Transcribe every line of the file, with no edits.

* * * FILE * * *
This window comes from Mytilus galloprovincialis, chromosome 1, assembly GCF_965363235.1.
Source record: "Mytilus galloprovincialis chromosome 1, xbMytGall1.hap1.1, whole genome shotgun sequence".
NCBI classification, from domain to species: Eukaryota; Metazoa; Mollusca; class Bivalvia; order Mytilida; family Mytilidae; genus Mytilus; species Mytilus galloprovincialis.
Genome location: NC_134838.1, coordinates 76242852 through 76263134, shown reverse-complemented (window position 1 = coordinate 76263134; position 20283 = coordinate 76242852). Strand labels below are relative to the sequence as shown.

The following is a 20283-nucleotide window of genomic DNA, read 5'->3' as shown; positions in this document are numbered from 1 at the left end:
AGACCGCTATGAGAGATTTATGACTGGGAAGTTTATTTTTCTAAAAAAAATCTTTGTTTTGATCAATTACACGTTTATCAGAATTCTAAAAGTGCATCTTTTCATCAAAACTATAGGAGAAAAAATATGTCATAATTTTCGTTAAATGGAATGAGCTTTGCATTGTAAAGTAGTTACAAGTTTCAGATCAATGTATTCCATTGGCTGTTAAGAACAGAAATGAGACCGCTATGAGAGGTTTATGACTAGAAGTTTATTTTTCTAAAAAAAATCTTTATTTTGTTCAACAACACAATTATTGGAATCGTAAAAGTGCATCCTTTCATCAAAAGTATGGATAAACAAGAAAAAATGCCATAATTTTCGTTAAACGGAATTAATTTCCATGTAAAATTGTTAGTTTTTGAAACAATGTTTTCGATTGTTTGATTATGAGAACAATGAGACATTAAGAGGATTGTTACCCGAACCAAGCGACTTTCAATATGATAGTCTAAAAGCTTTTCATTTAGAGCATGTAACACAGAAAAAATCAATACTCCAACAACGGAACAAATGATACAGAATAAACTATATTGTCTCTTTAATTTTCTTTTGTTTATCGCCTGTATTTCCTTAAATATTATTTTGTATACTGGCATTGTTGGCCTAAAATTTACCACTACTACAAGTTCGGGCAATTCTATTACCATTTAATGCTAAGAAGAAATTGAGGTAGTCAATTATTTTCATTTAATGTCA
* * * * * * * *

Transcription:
This window comes from Mytilus galloprovincialis, chromosome 1, assembly GCF_965363235.1.
Source record: "Mytilus galloprovincialis chromosome 1, xbMytGall1.hap1.1, whole genome shotgun sequence".
NCBI classification, from domain to species: Eukaryota; Metazoa; Mollusca; class Bivalvia; order Mytilida; family Mytilidae; genus Mytilus; species Mytilus galloprovincialis.
Genome location: NC_134838.1, coordinates 76242852 through 76263134, shown reverse-complemented (window position 1 = coordinate 76263134; position 20283 = coordinate 76242852). Strand labels below are relative to the sequence as shown.

The following is a 20283-nucleotide window of genomic DNA, read 5'->3' as shown; positions in this document are numbered from 1 at the left end:
AGACCGCTATGAGAGATTTATGACTGGGAAGTTTATTTTTCTAAAAAAAATCTTTGTTTTGATCAATTACACGTTTATCAGAATTCTAAAAGTGCATCTTTTCATCAAAACTATAGGAGAAAAAATATGTCATAATTTTCGTTAAATGGAATGAGCTTTGCATTGTAAAGTAGTTACAAGTTTCAGATCAATGTATTCCATTGGCTGTTAAGAACAGAAATGAGACCGCTATGAGAGGTTTATGACTAGAAGTTTATTTTTCTAAAAAAAATCTTTATTTTGTTCAACAACACAATTATTGGAATCGTAAAAGTGCATCCTTTCATCAAAAGTATGGATAAACAAGAAAAAATGCCATAATTTTCGTTAAACGGAATTAATTTCCATGTAAAATTGTTAGTTTTTGAAACAATGTTTTCGATTGTTTGATTATGAGAACAATGAGACATTAAGAGGATTGTTACCCGAACCAAGCGACTTTCAATATGATAGTCTAAAAGCTTTTCATTTAGAGCATGTAACACAGAAAAAATCAATACTCCAACAACGGAACAAATGATACAGAATAAACTATATTGTCTCTTTAATTTTCTTTTGTTTATCGCCTGTATTTCCTTAAATATTATTTTGTATACTGGCATTGTTGGCCTAAAATTTACCACTACTACAAGTTCGGGCAATTCTATTACCATTTAATGCTAAGAAGAAATTGAGGTAGTCAATTATTTTCATTTAATGTCA